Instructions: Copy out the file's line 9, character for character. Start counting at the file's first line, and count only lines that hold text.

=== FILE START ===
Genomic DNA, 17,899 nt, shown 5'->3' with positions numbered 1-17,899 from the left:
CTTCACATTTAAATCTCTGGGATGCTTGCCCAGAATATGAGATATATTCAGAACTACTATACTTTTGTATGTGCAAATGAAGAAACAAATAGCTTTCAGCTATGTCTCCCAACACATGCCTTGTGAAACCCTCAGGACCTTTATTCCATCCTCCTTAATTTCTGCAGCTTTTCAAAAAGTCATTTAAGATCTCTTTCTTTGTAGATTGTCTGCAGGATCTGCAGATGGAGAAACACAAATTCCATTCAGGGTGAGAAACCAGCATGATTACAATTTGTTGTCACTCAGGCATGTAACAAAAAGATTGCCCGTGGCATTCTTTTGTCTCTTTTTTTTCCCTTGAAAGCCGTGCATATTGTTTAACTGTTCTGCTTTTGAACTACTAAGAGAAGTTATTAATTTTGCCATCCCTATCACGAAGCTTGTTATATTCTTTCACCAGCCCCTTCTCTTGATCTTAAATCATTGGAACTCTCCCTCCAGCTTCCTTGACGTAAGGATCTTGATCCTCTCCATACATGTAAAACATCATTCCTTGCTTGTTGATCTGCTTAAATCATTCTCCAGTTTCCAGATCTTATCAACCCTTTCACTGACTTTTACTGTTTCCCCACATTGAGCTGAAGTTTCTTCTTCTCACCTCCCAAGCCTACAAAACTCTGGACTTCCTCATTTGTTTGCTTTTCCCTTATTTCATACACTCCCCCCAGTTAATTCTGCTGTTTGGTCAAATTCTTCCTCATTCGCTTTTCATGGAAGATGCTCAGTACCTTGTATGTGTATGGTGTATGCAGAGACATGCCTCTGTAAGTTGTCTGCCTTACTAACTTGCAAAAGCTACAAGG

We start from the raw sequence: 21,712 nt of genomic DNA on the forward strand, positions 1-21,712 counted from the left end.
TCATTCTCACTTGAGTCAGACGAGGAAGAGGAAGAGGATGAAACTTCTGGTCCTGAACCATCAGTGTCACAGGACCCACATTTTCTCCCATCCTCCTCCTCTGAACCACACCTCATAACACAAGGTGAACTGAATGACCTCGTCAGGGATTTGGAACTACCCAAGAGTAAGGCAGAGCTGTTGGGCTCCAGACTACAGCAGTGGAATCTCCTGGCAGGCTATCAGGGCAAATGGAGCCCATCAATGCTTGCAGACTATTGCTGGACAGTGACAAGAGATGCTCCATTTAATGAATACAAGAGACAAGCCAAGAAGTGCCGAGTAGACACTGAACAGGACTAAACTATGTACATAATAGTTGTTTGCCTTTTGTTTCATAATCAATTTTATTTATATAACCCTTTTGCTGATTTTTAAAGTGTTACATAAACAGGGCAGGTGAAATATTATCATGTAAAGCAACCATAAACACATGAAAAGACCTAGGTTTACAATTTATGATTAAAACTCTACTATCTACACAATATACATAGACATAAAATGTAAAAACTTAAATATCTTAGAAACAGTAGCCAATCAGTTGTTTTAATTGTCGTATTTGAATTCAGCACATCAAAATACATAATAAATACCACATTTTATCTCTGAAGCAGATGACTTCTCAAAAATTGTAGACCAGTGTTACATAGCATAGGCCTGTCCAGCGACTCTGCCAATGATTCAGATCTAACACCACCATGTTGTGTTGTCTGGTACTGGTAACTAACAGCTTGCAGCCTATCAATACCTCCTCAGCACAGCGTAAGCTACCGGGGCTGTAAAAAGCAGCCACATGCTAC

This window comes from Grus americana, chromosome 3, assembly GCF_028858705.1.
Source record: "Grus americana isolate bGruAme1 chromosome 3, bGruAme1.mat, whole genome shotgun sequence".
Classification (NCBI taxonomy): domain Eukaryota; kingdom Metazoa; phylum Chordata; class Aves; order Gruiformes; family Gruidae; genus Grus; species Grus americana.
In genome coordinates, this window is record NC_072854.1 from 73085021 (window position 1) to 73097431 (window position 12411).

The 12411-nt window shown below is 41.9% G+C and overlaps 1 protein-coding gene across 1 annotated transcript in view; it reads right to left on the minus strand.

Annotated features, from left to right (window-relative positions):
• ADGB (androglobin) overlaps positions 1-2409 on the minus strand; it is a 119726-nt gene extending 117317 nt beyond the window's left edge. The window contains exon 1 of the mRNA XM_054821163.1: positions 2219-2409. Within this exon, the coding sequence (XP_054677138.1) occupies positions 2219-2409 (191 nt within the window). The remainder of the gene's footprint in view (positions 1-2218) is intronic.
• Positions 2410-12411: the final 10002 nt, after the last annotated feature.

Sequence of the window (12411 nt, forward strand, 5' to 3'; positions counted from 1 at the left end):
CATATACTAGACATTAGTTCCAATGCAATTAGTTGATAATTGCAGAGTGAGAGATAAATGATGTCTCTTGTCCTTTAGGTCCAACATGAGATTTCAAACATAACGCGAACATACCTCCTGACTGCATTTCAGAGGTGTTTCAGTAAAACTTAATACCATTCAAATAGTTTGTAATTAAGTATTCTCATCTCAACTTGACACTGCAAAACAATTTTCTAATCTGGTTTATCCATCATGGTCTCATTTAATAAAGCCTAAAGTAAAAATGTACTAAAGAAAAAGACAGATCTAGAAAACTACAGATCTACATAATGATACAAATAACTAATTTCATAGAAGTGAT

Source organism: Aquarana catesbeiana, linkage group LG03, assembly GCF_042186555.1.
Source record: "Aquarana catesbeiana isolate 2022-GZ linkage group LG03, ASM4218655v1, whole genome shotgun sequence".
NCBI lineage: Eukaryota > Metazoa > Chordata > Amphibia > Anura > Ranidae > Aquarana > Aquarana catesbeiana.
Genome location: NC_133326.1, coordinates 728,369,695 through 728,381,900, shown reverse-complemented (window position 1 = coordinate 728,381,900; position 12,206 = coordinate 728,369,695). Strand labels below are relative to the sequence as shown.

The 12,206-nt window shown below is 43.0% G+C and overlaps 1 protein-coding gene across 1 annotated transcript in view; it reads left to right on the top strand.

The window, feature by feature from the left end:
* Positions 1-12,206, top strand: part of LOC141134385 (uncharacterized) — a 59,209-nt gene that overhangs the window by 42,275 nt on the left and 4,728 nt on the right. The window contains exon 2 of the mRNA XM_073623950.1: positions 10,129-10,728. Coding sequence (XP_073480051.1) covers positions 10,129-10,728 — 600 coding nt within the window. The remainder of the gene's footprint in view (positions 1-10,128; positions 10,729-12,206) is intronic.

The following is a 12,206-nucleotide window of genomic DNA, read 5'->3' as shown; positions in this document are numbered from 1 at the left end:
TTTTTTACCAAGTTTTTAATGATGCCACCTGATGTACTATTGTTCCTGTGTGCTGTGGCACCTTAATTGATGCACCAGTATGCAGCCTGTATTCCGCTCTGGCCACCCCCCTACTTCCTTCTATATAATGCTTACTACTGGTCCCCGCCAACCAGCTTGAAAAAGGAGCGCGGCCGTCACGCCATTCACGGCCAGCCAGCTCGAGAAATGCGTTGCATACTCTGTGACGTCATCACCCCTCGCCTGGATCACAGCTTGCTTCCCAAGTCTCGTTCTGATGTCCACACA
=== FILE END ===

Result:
The 12411-nt window shown below is 41.9% G+C and overlaps 1 protein-coding gene across 1 annotated transcript in view; it reads right to left on the minus strand.